Scotland

Paramedics 'treating 60 very drunk patients each day'

  • 2 January 2016
  • From the section Scotland
Ambulance staff with patient

Ambulances attend more than 60 incidents on average every day where a patient is so drunk that it has to be formally noted by crews.

Paramedics treated about 12,000 people who were so drunk it was noted on Scottish Ambulance Service systems in the six months to the end of September.

The figures were obtained by the Scottish Conservatives under freedom of information laws.

The ambulance service said alcohol had a significant impact on its operations.

It comes after a recent internal Scottish Ambulance Service survey showed alcohol was a factor in more than half of all call-outs ambulance staff dealt with at weekends.

The latest figures showed Scotland's largest health board, NHS Greater Glasgow and Clyde, had the highest number of alcohol-related 999 call-outs in the six month period at 3,849. It was followed by NHS Lothian, with 1,935, and NHS Lanarkshire, with 1,470.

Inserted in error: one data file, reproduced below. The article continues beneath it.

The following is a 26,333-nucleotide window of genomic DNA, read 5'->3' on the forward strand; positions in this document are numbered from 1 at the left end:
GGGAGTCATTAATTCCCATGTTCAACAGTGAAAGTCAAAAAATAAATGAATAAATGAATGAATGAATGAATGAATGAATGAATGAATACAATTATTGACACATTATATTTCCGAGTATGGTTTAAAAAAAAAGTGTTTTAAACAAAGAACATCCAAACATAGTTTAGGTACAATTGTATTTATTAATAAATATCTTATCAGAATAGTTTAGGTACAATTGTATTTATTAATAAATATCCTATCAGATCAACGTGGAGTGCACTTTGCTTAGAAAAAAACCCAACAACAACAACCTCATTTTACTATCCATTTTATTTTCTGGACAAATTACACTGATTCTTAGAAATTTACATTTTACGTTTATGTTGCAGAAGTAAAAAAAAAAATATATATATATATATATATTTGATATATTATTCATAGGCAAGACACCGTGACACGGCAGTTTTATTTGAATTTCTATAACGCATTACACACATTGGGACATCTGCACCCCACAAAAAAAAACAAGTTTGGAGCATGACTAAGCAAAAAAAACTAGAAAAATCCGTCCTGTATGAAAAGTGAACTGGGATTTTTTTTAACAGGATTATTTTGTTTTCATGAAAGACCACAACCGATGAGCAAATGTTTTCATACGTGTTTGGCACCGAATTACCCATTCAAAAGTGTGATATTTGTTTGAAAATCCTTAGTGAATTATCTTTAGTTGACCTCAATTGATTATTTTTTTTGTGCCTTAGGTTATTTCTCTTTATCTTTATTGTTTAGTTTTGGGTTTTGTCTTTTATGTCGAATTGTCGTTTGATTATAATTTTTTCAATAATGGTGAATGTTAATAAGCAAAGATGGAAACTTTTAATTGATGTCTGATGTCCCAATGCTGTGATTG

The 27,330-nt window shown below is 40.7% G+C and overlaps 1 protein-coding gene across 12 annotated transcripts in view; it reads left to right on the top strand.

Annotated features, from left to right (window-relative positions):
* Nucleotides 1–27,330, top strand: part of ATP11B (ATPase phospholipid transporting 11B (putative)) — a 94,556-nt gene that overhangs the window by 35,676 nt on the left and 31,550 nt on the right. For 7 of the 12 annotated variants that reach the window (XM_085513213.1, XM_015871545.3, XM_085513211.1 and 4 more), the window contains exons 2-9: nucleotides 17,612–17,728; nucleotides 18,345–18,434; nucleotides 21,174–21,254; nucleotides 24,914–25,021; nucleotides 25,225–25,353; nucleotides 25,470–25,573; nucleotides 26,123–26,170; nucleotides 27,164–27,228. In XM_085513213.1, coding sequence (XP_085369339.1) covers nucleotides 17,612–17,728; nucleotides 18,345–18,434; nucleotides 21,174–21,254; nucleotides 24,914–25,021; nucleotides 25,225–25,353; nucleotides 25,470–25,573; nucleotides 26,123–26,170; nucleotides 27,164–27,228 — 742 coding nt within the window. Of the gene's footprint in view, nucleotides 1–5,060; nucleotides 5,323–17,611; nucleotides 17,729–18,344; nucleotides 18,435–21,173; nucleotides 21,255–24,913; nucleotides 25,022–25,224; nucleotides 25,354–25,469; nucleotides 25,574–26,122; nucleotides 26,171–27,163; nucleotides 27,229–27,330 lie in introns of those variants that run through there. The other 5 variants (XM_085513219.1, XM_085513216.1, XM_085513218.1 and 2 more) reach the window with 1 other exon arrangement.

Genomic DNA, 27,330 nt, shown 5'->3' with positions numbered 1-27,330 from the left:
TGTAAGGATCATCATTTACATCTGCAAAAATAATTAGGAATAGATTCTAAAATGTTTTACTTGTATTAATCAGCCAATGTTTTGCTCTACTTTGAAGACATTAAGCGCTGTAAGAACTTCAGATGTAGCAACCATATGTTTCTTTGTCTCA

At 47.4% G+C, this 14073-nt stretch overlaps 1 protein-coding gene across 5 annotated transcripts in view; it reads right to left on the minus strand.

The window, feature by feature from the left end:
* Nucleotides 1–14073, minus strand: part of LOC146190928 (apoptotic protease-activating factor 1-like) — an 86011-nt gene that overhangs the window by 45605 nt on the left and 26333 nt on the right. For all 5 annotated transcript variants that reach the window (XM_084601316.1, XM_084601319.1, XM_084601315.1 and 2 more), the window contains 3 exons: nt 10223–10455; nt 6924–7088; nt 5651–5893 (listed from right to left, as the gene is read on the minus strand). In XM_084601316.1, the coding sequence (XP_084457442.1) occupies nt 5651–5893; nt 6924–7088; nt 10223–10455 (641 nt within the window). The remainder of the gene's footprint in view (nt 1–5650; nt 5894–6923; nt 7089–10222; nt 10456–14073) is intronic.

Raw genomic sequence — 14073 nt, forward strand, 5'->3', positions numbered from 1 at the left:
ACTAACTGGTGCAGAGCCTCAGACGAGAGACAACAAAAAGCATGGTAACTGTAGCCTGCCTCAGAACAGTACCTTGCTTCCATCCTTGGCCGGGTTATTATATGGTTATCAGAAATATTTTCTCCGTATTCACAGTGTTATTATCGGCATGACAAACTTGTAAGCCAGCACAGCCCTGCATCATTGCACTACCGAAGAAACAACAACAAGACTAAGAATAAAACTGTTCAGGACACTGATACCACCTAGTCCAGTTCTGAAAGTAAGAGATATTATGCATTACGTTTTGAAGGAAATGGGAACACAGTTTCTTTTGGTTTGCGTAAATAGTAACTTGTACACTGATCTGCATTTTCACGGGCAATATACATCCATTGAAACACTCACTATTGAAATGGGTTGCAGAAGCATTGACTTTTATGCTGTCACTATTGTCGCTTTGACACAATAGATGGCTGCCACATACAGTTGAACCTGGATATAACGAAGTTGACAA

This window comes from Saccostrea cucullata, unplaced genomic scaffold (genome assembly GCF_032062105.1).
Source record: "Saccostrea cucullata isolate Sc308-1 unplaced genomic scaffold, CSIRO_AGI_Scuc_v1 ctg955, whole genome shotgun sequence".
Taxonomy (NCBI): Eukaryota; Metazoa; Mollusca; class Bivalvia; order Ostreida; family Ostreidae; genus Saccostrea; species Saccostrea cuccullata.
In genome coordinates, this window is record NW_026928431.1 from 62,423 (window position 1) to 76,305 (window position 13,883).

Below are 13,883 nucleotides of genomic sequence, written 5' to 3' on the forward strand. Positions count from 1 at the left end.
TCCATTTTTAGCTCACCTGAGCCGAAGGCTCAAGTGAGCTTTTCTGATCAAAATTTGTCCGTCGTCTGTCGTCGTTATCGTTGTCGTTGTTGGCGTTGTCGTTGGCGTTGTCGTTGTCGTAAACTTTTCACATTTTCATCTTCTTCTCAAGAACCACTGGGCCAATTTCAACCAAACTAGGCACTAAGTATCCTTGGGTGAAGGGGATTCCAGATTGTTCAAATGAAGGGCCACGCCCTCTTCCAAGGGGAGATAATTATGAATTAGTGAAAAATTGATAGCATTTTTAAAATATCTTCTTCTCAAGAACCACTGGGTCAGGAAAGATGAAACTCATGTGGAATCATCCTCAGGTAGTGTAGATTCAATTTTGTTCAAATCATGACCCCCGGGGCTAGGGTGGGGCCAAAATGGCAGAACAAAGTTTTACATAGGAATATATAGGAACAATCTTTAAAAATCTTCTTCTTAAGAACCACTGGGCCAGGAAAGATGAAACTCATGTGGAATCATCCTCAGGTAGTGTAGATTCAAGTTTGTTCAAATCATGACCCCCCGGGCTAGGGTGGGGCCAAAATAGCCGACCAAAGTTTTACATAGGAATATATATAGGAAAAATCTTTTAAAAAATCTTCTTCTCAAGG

Tory health spokesman Jackson Carlaw said the statistics highlighted how "deep-rooted and complex" a problem alcohol is in Scottish society.

He said: "Not only is it harming those who are over-consuming, but it is diverting scarce resources away from those whose need was not so avoidable.

"Of course the Scottish government and NHS can always do more to discourage reckless patterns of drinking and provide more help for paramedics who have to repeatedly go into these challenging situations - often several times each shift.

"But ultimately this is a case of personal responsibility, and that's where the real change has to come from."

A Scottish Ambulance Service spokesman said its teams had to respond to an increase in demand over the festive period, which was largely driven by alcohol.

'Key factor'

He added: "They are highly trained professionals who are frustrated by the amount of time they spend looking after patients who are simply intoxicated.

"Our staff should not have to fear for their own safety when responding to patients but alcohol is often a key factor in assaults.

"Assaults or threatening behaviour are reported to the police and support and counselling services are available to staff."

Public Health Minister Maureen Watt said a recent four nations report found that Scotland was leading the way in the UK in taking action to tackle alcohol misuse.

She added: "However, the harmful effects of excessive alcohol consumption puts additional pressure on these services, and this is another reason why everyone should drink responsibly and keep safe."